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Clin Chim Acta. 2017 Apr;467:51-58. doi: 10.1016/j.cca.2016.06.001. Epub 2016 Jun 2.

Clinical mass spectrometry proteomics (cMSP) for medical laboratory: What does the future hold?

Author information

1
CHU de Montpellier, hôpital St Eloi Université de Montpellier and INSERM U1183, IRMB, Laboratoire de Biochimie Protéomique Clinique, Montpellier, France. Electronic address: s-lehmann@chu-montpellier.fr.
2
Stavanger University Hospital, Avdeling for medisinsk biokjemi, P.O. Box 8100, N-4068 Stavanger, Norway.
3
Laboratoire de Toxicologie et de Suivi Thérapeutique des Médicaments, Service de Médecine de Laboratoire, Hôpitaux Universitaires de Genève, Switzerland.
4
Laboratorio de Metabolopatías Hospital Clínico Universitario de Santiago c/ Choupana s/n 15706, Santiago de Compostela, Spain.
5
CHU de Montpellier, hôpital St Eloi Université de Montpellier and INSERM U1183, IRMB, Laboratoire de Biochimie Protéomique Clinique, Montpellier, France.
6
CHU de Montpellier, hôpital St Eloi Université de Montpellier and INSERM U1183, IRMB, Laboratoire de Biochimie Protéomique Clinique, Montpellier, France; Laboratoire National de Métrologie et d'Essais (LNE), Paris, France.
7
Laboratoire National de Métrologie et d'Essais (LNE), Paris, France.

Abstract

BACKGROUND:

Mass spectrometry (MS) methods are being widely used these days in medical laboratories for quantifying many small molecular analytes as well as for microbiological purposes.

METHODS:

Little use has been made so far, however, of MS for analyzing peptides and proteins in clinical laboratory (an approach known as clinical MS proteomics (cMSP)). The explanation for this situation may be that cMSP assays are more complex to implement than conventional assays, require large investments in terms of equipment and training, and have not yet been sufficiently validated for clinical applications. In addition, the protein analysis assays currently used in medical laboratories mostly meet both laboratory and clinical requirements in terms of analytical performances, ease of use, and turn-around-time.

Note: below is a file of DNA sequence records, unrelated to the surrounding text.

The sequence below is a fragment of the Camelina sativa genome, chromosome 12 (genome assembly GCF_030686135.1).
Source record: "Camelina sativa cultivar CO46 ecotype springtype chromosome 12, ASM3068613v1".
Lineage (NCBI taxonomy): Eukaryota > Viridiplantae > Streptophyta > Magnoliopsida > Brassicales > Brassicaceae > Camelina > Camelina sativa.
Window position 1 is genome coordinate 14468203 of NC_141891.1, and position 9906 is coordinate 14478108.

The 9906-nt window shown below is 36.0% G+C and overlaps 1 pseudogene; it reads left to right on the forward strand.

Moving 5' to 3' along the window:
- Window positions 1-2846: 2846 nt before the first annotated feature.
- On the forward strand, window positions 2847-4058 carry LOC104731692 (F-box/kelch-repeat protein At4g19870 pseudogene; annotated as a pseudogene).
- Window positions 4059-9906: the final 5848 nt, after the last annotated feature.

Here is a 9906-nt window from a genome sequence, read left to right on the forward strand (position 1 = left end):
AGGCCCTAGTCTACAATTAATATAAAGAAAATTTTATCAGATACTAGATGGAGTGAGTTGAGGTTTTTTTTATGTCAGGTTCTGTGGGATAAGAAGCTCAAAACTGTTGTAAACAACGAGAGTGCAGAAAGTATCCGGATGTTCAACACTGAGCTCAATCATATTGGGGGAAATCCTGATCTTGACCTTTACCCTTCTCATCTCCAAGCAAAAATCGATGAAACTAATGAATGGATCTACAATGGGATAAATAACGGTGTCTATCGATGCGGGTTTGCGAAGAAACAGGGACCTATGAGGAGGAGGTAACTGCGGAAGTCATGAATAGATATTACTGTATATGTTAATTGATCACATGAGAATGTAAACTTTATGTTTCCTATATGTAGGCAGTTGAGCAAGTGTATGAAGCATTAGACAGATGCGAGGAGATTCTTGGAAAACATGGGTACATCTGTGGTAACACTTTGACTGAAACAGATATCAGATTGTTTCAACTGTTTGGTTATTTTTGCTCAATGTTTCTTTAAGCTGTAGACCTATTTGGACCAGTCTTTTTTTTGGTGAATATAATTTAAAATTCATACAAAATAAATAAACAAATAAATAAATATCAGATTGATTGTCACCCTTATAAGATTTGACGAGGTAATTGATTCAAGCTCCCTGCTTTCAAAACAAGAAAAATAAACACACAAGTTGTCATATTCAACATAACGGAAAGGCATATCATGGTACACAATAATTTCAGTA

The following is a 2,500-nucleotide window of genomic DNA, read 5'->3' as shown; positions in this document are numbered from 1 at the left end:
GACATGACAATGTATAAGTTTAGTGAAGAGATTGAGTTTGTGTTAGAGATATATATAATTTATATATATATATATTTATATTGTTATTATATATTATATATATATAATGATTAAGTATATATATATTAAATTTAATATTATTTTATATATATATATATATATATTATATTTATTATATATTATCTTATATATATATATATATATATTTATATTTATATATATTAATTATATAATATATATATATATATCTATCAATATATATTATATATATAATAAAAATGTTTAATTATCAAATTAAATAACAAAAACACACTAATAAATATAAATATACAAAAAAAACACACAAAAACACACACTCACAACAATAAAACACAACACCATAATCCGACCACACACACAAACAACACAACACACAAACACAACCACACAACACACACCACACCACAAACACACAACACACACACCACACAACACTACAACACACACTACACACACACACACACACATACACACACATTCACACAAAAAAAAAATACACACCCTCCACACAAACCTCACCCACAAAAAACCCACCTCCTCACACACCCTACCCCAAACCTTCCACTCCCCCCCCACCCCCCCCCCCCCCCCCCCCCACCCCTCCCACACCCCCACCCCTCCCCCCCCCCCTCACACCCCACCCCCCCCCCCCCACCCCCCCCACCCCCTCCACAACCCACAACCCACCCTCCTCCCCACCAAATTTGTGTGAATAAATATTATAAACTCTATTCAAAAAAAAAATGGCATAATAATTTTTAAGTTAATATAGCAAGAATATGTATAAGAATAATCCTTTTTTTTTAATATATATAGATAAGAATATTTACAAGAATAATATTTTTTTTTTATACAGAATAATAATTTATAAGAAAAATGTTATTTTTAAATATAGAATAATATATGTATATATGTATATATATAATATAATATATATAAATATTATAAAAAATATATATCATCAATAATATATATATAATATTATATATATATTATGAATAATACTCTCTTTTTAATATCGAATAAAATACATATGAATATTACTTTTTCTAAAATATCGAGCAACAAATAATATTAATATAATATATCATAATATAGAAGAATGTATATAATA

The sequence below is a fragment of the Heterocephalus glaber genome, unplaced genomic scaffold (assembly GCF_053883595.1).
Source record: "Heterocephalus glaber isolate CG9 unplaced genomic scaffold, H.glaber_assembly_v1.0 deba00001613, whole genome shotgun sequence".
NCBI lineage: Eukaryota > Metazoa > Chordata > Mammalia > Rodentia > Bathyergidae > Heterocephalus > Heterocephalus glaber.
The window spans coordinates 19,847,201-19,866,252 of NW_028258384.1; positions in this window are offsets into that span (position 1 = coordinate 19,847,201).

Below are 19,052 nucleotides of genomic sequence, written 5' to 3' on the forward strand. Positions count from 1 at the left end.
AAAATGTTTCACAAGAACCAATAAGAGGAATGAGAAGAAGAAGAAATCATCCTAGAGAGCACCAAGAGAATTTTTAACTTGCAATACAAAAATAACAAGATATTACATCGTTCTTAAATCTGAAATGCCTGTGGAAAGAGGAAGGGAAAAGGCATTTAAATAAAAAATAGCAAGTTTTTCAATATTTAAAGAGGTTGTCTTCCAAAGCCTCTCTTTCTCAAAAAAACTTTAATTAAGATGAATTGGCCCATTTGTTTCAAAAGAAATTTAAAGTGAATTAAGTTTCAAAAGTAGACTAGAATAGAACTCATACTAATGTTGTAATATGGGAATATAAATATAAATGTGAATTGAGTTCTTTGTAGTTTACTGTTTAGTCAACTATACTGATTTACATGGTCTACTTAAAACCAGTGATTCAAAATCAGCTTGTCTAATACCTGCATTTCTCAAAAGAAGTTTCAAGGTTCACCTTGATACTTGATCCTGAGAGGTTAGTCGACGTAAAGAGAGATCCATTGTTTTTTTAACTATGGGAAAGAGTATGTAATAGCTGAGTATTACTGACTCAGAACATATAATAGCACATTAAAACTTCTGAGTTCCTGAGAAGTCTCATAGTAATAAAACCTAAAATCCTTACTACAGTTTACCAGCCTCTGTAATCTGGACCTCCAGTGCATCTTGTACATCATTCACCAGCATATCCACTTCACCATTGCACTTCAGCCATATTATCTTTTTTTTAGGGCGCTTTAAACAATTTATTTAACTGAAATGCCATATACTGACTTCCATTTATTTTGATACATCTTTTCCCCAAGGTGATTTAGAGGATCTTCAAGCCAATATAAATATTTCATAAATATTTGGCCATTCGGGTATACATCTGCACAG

RESULTS:

With the spread of MS methods in laboratories, increasing interest seems to be focusing on the development of MS for quantifying new analytes. MALDI-TOF MS methods have already been replacing classical methods of bacterial classification in clinical laboratories, for example, and this can be said to be an important step in this direction.

CONCLUSIONS:

In this paper, the literature available on the topic of clinical MS proteomics is reviewed and the pre-analytical, analytical, and post-analytical challenges which will have to be met in connection with this approach are discussed.

KEYWORDS:

Clinical chemistry; Laboratory medicine; Mass spectrometry; Proteomics

PMID:
27265523
DOI:
10.1016/j.cca.2016.06.001
[Indexed for MEDLINE]

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